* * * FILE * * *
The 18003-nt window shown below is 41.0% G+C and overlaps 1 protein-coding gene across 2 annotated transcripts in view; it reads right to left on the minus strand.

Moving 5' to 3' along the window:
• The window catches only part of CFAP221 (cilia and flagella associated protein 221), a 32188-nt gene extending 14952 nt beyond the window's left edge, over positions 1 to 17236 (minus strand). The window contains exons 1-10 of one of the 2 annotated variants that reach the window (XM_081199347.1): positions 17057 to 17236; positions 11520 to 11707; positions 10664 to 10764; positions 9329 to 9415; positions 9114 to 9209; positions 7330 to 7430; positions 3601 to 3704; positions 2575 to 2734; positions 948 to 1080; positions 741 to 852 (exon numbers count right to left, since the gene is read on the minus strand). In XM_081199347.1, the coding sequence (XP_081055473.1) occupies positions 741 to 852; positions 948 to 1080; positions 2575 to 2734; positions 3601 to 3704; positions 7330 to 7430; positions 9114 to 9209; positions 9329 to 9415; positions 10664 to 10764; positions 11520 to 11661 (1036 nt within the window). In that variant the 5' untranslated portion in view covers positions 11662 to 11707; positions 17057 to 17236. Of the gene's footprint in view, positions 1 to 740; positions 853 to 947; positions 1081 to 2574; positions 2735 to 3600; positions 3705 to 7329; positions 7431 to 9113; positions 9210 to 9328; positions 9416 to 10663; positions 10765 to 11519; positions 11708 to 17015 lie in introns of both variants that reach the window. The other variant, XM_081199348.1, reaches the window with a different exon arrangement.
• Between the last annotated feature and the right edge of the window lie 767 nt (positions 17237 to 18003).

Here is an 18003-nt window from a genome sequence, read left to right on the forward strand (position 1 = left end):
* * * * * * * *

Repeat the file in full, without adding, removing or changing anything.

The 18003-nt window shown below is 41.0% G+C and overlaps 1 protein-coding gene across 2 annotated transcripts in view; it reads right to left on the minus strand.

Moving 5' to 3' along the window:
• The window catches only part of CFAP221 (cilia and flagella associated protein 221), a 32188-nt gene extending 14952 nt beyond the window's left edge, over positions 1 to 17236 (minus strand). The window contains exons 1-10 of one of the 2 annotated variants that reach the window (XM_081199347.1): positions 17057 to 17236; positions 11520 to 11707; positions 10664 to 10764; positions 9329 to 9415; positions 9114 to 9209; positions 7330 to 7430; positions 3601 to 3704; positions 2575 to 2734; positions 948 to 1080; positions 741 to 852 (exon numbers count right to left, since the gene is read on the minus strand). In XM_081199347.1, the coding sequence (XP_081055473.1) occupies positions 741 to 852; positions 948 to 1080; positions 2575 to 2734; positions 3601 to 3704; positions 7330 to 7430; positions 9114 to 9209; positions 9329 to 9415; positions 10664 to 10764; positions 11520 to 11661 (1036 nt within the window). In that variant the 5' untranslated portion in view covers positions 11662 to 11707; positions 17057 to 17236. Of the gene's footprint in view, positions 1 to 740; positions 853 to 947; positions 1081 to 2574; positions 2735 to 3600; positions 3705 to 7329; positions 7431 to 9113; positions 9210 to 9328; positions 9416 to 10663; positions 10765 to 11519; positions 11708 to 17015 lie in introns of both variants that reach the window. The other variant, XM_081199348.1, reaches the window with a different exon arrangement.
• Between the last annotated feature and the right edge of the window lie 767 nt (positions 17237 to 18003).

Here is an 18003-nt window from a genome sequence, read left to right on the forward strand (position 1 = left end):